Patrons can play blackjack and other games of chance while enjoying the barbecue at Lancaster's Bar-B-Que & Wings on Rinehart Road, and receive cash payouts from the popular longtime eatery if they win.
Or they can cozy up to any of the 25 Internet screens offering such games as "Bustin Vegas," "Robbin Some Cash" and "Four Leaf Luck" at a new Internet sweepstakes business in Shoppes at the French Quarter on Williamson Road.
"Win cash prizes," boasts a banner outside another such establishment, Turn 2 Net, on N.C. 150 near Morrison Plantation Parkway.
The Observer found eight electronic gaming establishments in Mooresville last week after the Mooresville Board of Commissioners voted to tighten restrictions on other such venues that come to town.
Such businesses are legal if they've paid the required $10 annual business license fee with the town.
The commissioners acted after Zoning Administrator Tammy Heck told them more applications for electronic gaming were on the way.
"We have six right now," Heck said. "In another month, we'll have four more."
The commissioners unanimously banned future electronic gaming establishments in areas zoned "neighborhood mixed use" and to limit their size to 2,000 square feet. The board set the minimum age of players at 21 and hours at 9 a.m.-6 p.m. Mondays through Saturdays (closed Sundays).
The commissioners also banned the sale, consumption and possession of alcohol at such establishments and limited the number of electronic gaming machines, terminals and computers to five.
Existing gaming businesses will be grandfathered in, meaning they'll be exempt from the new rules.
Not all the businesses offering electronic gaming appear to have paid the legally required $10 license fee to have the games.
Heck said some businesses the Observer found may not know they had to register them. She said she intends to visit them, including Lancaster's. Owner Jeffrey Lancaster couldn't be reached last week..
The Observer also found electronic gaming signs, banners or machines at Duckworth's Food Market on N.C. 150 near Bluefield Road; and at "Internet sweepstakes" businesses in the Brawley Commons shopping center at Williamson and Brawley School roads and in the Port Village shopping center on N.C. 150 at Interstate 77 Exit 36; and on North Broad Street near the National Guard Armory.
The newspaper then paid 10 cents at Mooresville Town Hall for a one-page list of businesses with electronic gaming that have paid the required annual $10 fee with the town.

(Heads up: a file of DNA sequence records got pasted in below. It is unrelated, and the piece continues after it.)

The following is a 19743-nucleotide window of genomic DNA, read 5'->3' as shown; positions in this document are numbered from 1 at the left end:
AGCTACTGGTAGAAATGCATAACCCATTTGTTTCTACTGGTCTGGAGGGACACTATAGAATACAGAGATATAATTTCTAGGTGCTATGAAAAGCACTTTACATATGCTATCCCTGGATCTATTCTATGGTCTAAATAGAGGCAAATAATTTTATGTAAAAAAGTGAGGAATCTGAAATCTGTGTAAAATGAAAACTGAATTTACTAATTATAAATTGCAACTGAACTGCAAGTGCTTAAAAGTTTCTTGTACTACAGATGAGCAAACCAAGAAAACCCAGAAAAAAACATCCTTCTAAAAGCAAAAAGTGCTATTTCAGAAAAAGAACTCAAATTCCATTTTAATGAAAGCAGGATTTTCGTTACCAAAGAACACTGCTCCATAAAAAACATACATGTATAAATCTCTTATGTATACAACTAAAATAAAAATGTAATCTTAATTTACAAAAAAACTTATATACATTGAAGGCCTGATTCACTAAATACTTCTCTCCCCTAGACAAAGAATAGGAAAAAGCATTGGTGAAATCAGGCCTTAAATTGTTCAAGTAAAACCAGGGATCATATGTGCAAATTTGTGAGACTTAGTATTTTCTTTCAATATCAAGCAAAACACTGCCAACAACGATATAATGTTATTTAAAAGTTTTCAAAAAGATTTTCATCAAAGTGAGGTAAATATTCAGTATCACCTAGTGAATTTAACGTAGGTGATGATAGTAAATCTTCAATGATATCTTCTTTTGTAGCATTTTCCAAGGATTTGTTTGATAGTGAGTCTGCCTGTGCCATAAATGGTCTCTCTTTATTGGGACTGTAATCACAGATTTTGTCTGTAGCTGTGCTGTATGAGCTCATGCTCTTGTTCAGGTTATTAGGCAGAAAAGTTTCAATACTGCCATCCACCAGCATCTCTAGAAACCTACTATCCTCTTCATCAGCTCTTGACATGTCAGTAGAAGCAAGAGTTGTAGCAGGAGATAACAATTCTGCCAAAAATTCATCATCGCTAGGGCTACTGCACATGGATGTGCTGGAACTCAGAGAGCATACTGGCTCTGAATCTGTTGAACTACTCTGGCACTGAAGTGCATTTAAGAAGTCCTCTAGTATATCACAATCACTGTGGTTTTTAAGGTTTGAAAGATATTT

Most of the businesses the Observer came across had registered with the town, including Turn 2 Net; P & P Internet at 129 Williamson Road; Mooresville Business Center Inc. at 516 River Highway (N.C. 150); and three separate businesses at 710 N. Broad St.
Such Internet sweepstakes operations "have mushroomed" across the state, Christopher McLaughlin wrote in an April 29 blog, citing the eight alone in Durham, where they outnumber movie theaters. McLaughlin is assistant professor of public law and government at the UNC School of Government.
But the legal status of Internet sweepstakes games could change this summer, when the General Assembly convenes, McLaughlin wrote in an earlier blog. "Some members have proposed outlawing these businesses, while others say the state should regulate and tax them," McLaughlin wrote.
An Internet sweepstakes operator known as Mt. Airy Business Center sued Kannapolis in federal court in April. The lawsuit contends the city violated the U.S. and N.C. constitutions and state law when it adopted zoning regulations and privilege license taxes aimed at Internet sweepstakes operators, McLaughlin wrote.
Heck said that case involves a tax on each gaming machine; Mooresville charges the same flat retail license fee it does to other retailers in town for the privilege of operating the games. The fee is $10 a year.
McLaughlin said the General Assembly could render moot such legal wrangling as in the Kannapolis case by passing new criminal laws or by deciding that the tax revenue stream belongs to the state and not cities.
"If not, more legal challenges to local ordinances are likely," McLaughlin wrote. "Either way, Internet sweepstakes will remain in the headlines for months to come."